The Art Theater Guild’s courting of a global “new wave” cinematic aesthetic often bred, for better or worse (in my opinion, the latter), films that were male-centric. Perhaps this came from the influences of global cinema, or maybe it came from the movement’s rebels rallying against the more feminine drive found in Japanese cinema of the 1950s. Whatever the case may be, the Japanese New Wave and by extension, the Art Theater Guild, will be remembered as fostering a home for men who wanted to make serious artistic and political statements about their existence as men. This is not an overall truth (and I find it particularly important to note that one of ATG’s most celebrated works, Funeral Parade of Roses, is about women, though history has challenged their status as such) but the ethos of a filmmaker like Nagisa Oshima and even Kaneto Shindo (see yesterday’s post on The Strangling) shifts the focus entirely away from women. No More Easy Life, a late seventies ATG production, goes against this current.
Mariko is at a transitional phrase in life. She’s nearing the end of her college education, but her focus in not on books. Instead, she’s concerned with money and she worries far more about employment. She drifts from one occupation to another, just as she seems to jump inbetween two potential romantic suitors. She already has a history with Tsuneo, one which we don’t know all the details about. We are able to deduce that although he likes, and may even love Mariko, he is unable to articulate this in a direct way. He’s too busy, too aloof, and always seems to be ignoring Mariko on purpose. Hashimoto, on the other hand, is his foil. He is not at all timid in expressing his love for Mariko, but he does so a bit too earnestly. He’s weirdly possessive, especially since he knows Mariko isn’t quite ready to settle down. Posed as a love triangle with one potential right answer, Mariko shifts the question to a yes or no. It’s not should stay with Tsuneo or Hashimoto but rather, should she bother with any man or just move on as a single woman.
While celebrating No More Easy Life for being a film centering a woman’s experience, I do realize that one could be on shaky ground in the case of the two potential boyfriends. If it’s about the targets of her heterosexual desire, isn’t it just the same old thing framed from a different angle? A lot of her anxiety involves men and thus, much of the discourse (both Mariko’s own words and the subtext of the film) is around these two men. Isn’t this the reality for a hetero women like Mariko, though? Even if she doesn’t want to date (which seems to be the case), she does want affection, some physical intimacy. She’s more than entitled to it, especially if someone like Tsuneo is only going to come up when it is convenient for him. Should Mariko herself not play by the same rules? At one point, she tells him directly: “I’m not the kind of a woman to wait.” There’s evidence to suggest otherwise, but director Yoichi Higashi (of later Village of Dreams fame) visualizes this as an internal conflict. Mariko doesn’t want to wait for Tsuneo, but sometimes she does.
Mariko’s hesitation or lack of certainty is not that she’s a weak character, but she does have the tremendous burden of the rest of her life hanging over her. That sounds dramatic, but she’s reaching the end of college, and the “real” part of her adult life is set to begin. Towards the beginning, there are multiple sequences of Mariko interacting with strangers, most of them male. In almost all of these instances, her safety, though never directly threatened, is still questioned. Her simple nice gestures get extrapolated as an invitation to catcall. The camera never suggests these interactions are unusual and that something terrible is happening to Mariko. Instead, Higashi’s eye captures something that seems painful and ordinary, troubling yet typical. After these sequences, we can’t help but notice Mariko being more careful with words. Because of her status as a woman, even the most simple interactions (just saying hello and goodbye) deserve intense deliberation. The effect is not unlike Jonathan Glazer’s recent Under the Skin, but whereas those sequences (understandably) echo the lurking terror found in a horror film, everything is played far more innocently here. That’s because to most (male) observers, these interactions seem innocent.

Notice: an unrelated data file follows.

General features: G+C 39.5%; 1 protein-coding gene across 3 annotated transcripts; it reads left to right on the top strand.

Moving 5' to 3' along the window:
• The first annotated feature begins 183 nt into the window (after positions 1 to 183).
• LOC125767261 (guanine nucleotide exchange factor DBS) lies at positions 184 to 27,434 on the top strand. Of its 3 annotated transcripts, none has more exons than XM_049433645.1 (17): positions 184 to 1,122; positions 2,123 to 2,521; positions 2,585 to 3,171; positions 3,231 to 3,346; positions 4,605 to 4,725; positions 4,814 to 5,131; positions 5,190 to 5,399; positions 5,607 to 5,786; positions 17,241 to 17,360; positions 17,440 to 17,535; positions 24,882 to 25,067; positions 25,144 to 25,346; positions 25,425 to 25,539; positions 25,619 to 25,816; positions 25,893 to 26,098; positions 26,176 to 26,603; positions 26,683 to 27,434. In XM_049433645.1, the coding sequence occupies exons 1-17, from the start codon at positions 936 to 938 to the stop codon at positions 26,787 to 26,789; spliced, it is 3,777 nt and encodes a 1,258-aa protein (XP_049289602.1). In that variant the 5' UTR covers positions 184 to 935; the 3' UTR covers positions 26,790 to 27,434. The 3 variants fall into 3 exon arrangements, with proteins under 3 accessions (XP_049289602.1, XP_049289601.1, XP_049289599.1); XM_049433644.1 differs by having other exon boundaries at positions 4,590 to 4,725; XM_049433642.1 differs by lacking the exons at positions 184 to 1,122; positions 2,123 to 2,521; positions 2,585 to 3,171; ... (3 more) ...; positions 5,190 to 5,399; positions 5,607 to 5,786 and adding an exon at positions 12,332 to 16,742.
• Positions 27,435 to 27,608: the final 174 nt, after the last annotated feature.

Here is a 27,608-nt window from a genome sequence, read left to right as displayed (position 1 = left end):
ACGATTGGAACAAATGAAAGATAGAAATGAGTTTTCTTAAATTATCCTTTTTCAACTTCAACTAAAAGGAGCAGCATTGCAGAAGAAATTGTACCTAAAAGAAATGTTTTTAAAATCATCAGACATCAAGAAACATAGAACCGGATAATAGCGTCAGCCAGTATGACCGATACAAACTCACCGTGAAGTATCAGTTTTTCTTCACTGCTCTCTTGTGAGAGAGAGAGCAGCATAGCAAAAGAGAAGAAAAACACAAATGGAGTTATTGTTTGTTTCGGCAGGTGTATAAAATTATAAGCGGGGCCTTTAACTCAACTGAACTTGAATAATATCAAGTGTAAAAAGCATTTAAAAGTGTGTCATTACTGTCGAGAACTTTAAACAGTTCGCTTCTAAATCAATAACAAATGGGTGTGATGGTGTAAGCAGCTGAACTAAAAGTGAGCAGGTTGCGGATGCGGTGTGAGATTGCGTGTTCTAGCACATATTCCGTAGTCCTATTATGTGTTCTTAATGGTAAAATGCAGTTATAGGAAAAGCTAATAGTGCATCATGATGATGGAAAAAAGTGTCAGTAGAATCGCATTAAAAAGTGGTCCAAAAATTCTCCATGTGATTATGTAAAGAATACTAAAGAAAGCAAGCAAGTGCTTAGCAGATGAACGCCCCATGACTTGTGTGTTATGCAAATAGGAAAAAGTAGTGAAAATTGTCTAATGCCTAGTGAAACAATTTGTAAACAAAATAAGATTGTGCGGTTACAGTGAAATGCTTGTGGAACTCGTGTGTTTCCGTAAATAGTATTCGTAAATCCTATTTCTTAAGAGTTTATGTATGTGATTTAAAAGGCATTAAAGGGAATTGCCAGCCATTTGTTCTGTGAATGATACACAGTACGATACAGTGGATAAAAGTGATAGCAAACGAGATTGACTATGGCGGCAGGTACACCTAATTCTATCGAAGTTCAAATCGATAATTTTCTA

Higashi lacks stylistic touches of a Glazer or a Hou Hsiao-Hsien (Millennium Mambo is another reference point here) and maybe that’s what prevents this film from being a bonafide masterpiece. I’m not sure such abstract or poetic flourishes would work here though, as the experience itself is so deeply ingrained in the film’s straightforward aesthetic. It’s a stupid hypothetical to even present, but I do think it’s worthwhile to briefly mention the directors who followed Higashi’s route, even if they do so subconsciously. The novelty of an ATG film that actually cared about women wasn’t enough for the public. The company would fold two years later and Higashi wouldn’t get international attention for another 17 years. It’s a shame too, because he’s crafted the sort of portrait that is so dense and detailed, that it would be difficult to shake from anybody’s mind.